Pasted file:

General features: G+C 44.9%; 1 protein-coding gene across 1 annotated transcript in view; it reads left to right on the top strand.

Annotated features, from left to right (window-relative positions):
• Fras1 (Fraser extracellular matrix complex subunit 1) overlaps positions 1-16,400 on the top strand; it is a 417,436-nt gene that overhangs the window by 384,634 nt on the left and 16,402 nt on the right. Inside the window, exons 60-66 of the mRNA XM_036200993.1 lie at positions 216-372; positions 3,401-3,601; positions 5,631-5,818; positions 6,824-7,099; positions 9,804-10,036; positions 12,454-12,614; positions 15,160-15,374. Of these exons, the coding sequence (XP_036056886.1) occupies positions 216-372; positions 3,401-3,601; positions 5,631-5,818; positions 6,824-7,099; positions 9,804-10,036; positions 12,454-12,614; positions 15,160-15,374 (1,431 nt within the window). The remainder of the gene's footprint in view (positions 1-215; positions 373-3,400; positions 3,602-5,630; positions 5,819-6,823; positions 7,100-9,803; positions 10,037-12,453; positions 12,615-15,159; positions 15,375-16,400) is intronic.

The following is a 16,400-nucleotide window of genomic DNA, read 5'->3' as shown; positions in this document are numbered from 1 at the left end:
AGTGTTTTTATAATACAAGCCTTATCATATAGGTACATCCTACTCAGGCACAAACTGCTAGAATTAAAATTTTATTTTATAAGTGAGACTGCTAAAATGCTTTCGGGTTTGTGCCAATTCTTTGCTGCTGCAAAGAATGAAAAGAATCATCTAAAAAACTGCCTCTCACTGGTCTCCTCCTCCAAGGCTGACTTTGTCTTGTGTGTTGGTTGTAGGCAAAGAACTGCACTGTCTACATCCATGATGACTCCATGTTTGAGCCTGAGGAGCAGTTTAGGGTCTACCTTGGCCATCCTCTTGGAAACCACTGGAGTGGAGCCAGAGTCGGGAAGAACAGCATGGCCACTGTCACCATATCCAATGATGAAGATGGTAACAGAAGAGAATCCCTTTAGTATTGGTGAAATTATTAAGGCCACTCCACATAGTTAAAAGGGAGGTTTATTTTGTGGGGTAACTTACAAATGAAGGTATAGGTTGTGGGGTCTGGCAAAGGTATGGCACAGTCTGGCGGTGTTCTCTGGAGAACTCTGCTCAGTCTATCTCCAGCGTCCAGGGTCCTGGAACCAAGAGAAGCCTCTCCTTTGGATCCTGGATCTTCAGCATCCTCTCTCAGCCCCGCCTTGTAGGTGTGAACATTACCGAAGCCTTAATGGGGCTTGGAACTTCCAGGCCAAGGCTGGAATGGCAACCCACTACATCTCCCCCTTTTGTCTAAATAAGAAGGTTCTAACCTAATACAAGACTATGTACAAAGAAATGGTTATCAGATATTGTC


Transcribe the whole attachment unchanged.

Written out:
General features: G+C 44.9%; 1 protein-coding gene across 1 annotated transcript in view; it reads left to right on the top strand.

Annotated features, from left to right (window-relative positions):
• Fras1 (Fraser extracellular matrix complex subunit 1) overlaps positions 1-16,400 on the top strand; it is a 417,436-nt gene that overhangs the window by 384,634 nt on the left and 16,402 nt on the right. Inside the window, exons 60-66 of the mRNA XM_036200993.1 lie at positions 216-372; positions 3,401-3,601; positions 5,631-5,818; positions 6,824-7,099; positions 9,804-10,036; positions 12,454-12,614; positions 15,160-15,374. Of these exons, the coding sequence (XP_036056886.1) occupies positions 216-372; positions 3,401-3,601; positions 5,631-5,818; positions 6,824-7,099; positions 9,804-10,036; positions 12,454-12,614; positions 15,160-15,374 (1,431 nt within the window). The remainder of the gene's footprint in view (positions 1-215; positions 373-3,400; positions 3,602-5,630; positions 5,819-6,823; positions 7,100-9,803; positions 10,037-12,453; positions 12,615-15,159; positions 15,375-16,400) is intronic.

The following is a 16,400-nucleotide window of genomic DNA, read 5'->3' as shown; positions in this document are numbered from 1 at the left end:
AGTGTTTTTATAATACAAGCCTTATCATATAGGTACATCCTACTCAGGCACAAACTGCTAGAATTAAAATTTTATTTTATAAGTGAGACTGCTAAAATGCTTTCGGGTTTGTGCCAATTCTTTGCTGCTGCAAAGAATGAAAAGAATCATCTAAAAAACTGCCTCTCACTGGTCTCCTCCTCCAAGGCTGACTTTGTCTTGTGTGTTGGTTGTAGGCAAAGAACTGCACTGTCTACATCCATGATGACTCCATGTTTGAGCCTGAGGAGCAGTTTAGGGTCTACCTTGGCCATCCTCTTGGAAACCACTGGAGTGGAGCCAGAGTCGGGAAGAACAGCATGGCCACTGTCACCATATCCAATGATGAAGATGGTAACAGAAGAGAATCCCTTTAGTATTGGTGAAATTATTAAGGCCACTCCACATAGTTAAAAGGGAGGTTTATTTTGTGGGGTAACTTACAAATGAAGGTATAGGTTGTGGGGTCTGGCAAAGGTATGGCACAGTCTGGCGGTGTTCTCTGGAGAACTCTGCTCAGTCTATCTCCAGCGTCCAGGGTCCTGGAACCAAGAGAAGCCTCTCCTTTGGATCCTGGATCTTCAGCATCCTCTCTCAGCCCCGCCTTGTAGGTGTGAACATTACCGAAGCCTTAATGGGGCTTGGAACTTCCAGGCCAAGGCTGGAATGGCAACCCACTACATCTCCCCCTTTTGTCTAAATAAGAAGGTTCTAACCTAATACAAGACTATGTACAAAGAAATGGTTATCAGATATTGTC